Monday, March 27, 2006

“Behind the Concrete Curtain”


Washington, March 27-
Members of the U.S. Senate are scheduled to take up the Border Protection, Antiterrorism, and Illegal Immigration Control bill this week. The bill, which was approved by the House of Representatives in December, would—among other things—fund the construction of a “Concrete Curtain” to seal off about a third of the border between the U.S. and Mexico “It’s not as much wall as we want,” admitted Rep. Tom DeLay (R-Texas), but you have to start somewhere. We can finish it up later.”

House leaders have been studying security measures employed by the now-defunct Soviet Union, and have drawn upon the communist regime’s stratagems for a variety of techniques. Construction of a huge wall to seal off seven hundred miles of the U.S. border is the latest Soviet-era idea to draw support from House Republicans.

“Leave it to the Russians to screw up a good thing!” joked House leader Dennis Hastert. “We’re going to do it right. Can you imagine having something like the Iron Curtain in place and then letting people tear it down? What were they thinking of? I wish Winston Churchill was still around to officially bestow the ‘Concrete Curtain’ name on our project. He’d appreciate it.”

Republicans, who have long derided their opponents as “out of new ideas,” crowed over their latest triumph. “Gated communities, security compounds, bunker embassies, and now walled-off borders—we have a vision for America’s future!” said Senator Bill Frist (R-Tenn).

Frist denied charges that the anti-immigrant measure was driven by racism, xenophobia, and paranoia.

“It’s primarily a security issue,” he said, “but it’s partly an economic issue as well. We have millions of educated white native-born English-speakers who are unable to get jobs as tomato pickers, lawn maintenance workers, hod carriers, sod layers, housekeepers, dishwashers, day laborers, and nannies because illegal immigrants are elbowing them aside.

“Hispanics are getting the opportunity to work in a genuine free market economy, without burdensome labor laws, minimum wage requirements, health and safety regulations, and other government red tape,” said Frist. “Why should they be a privileged class? This wall will give real Americans a chance for a change.”

Frist was forced to admit that not one of the estimated twelve million undocumented Hispanic workers currently in the U.S. has been charged with any connection to terrorist activity, but said, “There’s always a chance. What better way to spend billions of dollars than to guard against the possibility that somebody in the next million or two might want to do us harm?”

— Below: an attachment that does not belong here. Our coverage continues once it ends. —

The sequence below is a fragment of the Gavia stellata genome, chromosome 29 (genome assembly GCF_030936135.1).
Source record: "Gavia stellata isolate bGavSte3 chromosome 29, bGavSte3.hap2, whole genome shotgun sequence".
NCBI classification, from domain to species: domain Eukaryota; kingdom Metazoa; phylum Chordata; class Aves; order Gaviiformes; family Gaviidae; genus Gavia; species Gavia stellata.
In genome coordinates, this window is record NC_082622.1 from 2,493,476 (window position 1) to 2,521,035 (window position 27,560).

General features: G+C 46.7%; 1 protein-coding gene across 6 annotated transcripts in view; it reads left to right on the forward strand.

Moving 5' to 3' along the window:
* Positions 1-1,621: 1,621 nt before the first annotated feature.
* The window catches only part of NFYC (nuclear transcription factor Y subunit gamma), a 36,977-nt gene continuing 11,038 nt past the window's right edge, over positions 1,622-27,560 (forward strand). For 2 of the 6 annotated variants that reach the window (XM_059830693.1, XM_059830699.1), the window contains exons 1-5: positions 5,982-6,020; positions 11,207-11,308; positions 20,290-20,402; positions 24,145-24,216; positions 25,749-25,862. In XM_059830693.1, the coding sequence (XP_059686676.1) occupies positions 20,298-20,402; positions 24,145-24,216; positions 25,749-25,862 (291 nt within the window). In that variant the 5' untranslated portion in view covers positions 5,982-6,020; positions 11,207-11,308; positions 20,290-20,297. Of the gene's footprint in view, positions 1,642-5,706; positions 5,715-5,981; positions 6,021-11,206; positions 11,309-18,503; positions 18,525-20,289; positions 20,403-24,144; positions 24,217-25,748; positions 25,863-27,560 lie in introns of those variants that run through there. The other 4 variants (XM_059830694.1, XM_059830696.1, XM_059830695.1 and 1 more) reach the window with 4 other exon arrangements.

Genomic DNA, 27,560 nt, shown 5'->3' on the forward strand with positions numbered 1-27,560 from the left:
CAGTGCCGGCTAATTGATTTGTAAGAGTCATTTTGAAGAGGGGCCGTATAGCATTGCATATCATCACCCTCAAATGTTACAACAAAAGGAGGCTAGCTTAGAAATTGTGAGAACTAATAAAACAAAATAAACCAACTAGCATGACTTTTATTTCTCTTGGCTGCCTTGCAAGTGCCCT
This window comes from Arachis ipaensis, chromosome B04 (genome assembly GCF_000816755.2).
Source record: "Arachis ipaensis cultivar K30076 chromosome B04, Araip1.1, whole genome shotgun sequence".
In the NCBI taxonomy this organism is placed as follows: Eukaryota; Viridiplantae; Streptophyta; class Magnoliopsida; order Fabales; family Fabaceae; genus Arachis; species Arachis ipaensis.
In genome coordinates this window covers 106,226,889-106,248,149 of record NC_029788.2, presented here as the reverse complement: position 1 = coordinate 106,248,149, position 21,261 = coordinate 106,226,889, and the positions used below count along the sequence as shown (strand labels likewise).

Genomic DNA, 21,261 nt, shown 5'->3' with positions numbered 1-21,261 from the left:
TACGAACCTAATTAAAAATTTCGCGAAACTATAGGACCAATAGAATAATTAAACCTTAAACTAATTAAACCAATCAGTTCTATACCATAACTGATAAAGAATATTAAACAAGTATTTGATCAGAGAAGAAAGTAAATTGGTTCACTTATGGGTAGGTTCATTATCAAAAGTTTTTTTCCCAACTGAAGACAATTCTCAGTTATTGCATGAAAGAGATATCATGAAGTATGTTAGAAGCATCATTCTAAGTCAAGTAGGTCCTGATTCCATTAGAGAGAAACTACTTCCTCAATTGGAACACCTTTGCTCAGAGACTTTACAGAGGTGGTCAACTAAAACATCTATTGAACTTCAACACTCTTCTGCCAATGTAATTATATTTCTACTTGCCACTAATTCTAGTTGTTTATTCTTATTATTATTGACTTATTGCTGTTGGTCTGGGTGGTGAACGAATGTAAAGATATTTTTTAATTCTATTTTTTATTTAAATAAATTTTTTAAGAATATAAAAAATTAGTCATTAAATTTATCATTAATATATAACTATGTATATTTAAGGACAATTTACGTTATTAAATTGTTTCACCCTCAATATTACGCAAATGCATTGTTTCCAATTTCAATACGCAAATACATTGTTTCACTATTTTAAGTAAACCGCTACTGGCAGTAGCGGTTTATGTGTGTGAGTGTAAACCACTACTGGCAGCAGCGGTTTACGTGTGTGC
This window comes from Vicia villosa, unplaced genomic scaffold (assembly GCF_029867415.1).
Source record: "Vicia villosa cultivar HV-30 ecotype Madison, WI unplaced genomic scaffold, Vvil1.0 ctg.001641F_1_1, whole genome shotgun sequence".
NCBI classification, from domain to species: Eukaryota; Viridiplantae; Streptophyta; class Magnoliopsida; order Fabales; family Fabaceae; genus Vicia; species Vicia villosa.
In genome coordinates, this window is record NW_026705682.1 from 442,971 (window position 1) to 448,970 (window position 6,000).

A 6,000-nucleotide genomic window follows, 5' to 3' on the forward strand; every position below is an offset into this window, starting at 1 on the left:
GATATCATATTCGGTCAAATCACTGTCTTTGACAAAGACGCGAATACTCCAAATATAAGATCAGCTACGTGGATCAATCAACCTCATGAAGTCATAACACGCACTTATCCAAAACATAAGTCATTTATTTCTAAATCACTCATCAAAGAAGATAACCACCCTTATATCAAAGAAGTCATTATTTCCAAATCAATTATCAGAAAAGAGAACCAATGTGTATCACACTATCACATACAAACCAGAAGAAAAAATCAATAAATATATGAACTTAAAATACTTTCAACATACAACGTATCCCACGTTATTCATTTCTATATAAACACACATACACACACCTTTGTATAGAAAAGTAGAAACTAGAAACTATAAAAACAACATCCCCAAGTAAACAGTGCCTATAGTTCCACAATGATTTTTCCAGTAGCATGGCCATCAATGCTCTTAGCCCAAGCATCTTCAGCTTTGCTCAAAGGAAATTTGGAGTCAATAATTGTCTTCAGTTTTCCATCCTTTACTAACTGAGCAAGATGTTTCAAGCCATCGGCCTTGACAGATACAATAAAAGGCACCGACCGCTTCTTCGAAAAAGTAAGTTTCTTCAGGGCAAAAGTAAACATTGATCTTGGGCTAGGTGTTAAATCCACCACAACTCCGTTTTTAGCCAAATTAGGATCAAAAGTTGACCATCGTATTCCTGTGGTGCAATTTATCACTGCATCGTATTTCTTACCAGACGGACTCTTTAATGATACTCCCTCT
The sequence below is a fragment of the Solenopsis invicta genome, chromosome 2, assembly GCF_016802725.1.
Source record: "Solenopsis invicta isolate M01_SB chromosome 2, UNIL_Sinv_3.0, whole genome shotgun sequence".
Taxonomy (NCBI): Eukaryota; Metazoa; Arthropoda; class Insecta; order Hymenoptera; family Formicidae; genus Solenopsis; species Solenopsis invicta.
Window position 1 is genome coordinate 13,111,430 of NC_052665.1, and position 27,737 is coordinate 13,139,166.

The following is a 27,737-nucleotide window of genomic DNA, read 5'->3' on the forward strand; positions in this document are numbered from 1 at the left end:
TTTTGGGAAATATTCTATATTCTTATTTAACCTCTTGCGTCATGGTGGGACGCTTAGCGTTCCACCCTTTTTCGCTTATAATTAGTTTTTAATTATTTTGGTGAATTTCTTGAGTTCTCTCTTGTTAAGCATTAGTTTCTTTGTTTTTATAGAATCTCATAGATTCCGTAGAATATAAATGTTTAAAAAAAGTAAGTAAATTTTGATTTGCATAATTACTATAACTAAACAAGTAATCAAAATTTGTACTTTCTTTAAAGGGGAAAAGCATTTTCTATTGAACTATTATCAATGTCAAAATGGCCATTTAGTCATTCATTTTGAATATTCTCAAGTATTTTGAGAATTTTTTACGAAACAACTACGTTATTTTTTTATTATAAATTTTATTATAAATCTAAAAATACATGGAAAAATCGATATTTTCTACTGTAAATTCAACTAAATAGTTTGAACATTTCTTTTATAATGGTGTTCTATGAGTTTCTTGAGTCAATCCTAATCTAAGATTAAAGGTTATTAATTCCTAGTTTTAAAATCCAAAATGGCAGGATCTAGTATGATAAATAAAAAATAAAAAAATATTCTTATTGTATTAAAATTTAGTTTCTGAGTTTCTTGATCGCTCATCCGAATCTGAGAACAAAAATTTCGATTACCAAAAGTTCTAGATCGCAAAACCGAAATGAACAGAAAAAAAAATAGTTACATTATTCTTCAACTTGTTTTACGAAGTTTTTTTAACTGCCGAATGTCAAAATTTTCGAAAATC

The bill has provoked an angry backlash in some portions of the country. Residents of Minnesota, North Dakota, Montana, New York, Michigan, and other states along the northern border have demanded that a parallel wall be built to prevent the influx of Canadians. “They talk funny,” said twelve-year-old Caroline Wenstadt. “Instead of saying ‘about’ the way we do, they pronounce it ‘aboat.’ And they’re always going ‘Eh?’”

“It’s only fair,” agreed Larry Marcum, a long distance truck driver. “If you’re going to wall out Hispanics, you ought to wall out Canadians as well. I see all these cars from Ontario clogging the interstates, headed to Florida for vacations. They cause traffic jams, take up motel beds and restaurant seats that U.S. citizens could be filling, and make lines at gas stations even longer. Plus everybody from Quebec speaks French. If they want to come here, make ‘em pass an English test first.”

Senator John Cornyn (R-Texas), who says he is concerned about a different kind of inconsistency, is preparing to offer an amendment to the bill, calling for the removal of the Statue of Liberty from New York harbor. The statue is inextricably linked with five lines from Emma Lazarus’s sonnet “The New Colossus”:

Give me your tired, your poor,
Your huddled masses yearning to breathe free,
The wretched refuse of your teeming shore;
Send these, the homeless, tempest-tost to me,
I lift my lamp beside the golden door!

“Talk about a mixed message!” said Cornyn. “We all need to get on the same page here. The wall or the statue; one of them has to go.”
© Tony Russell, 2006

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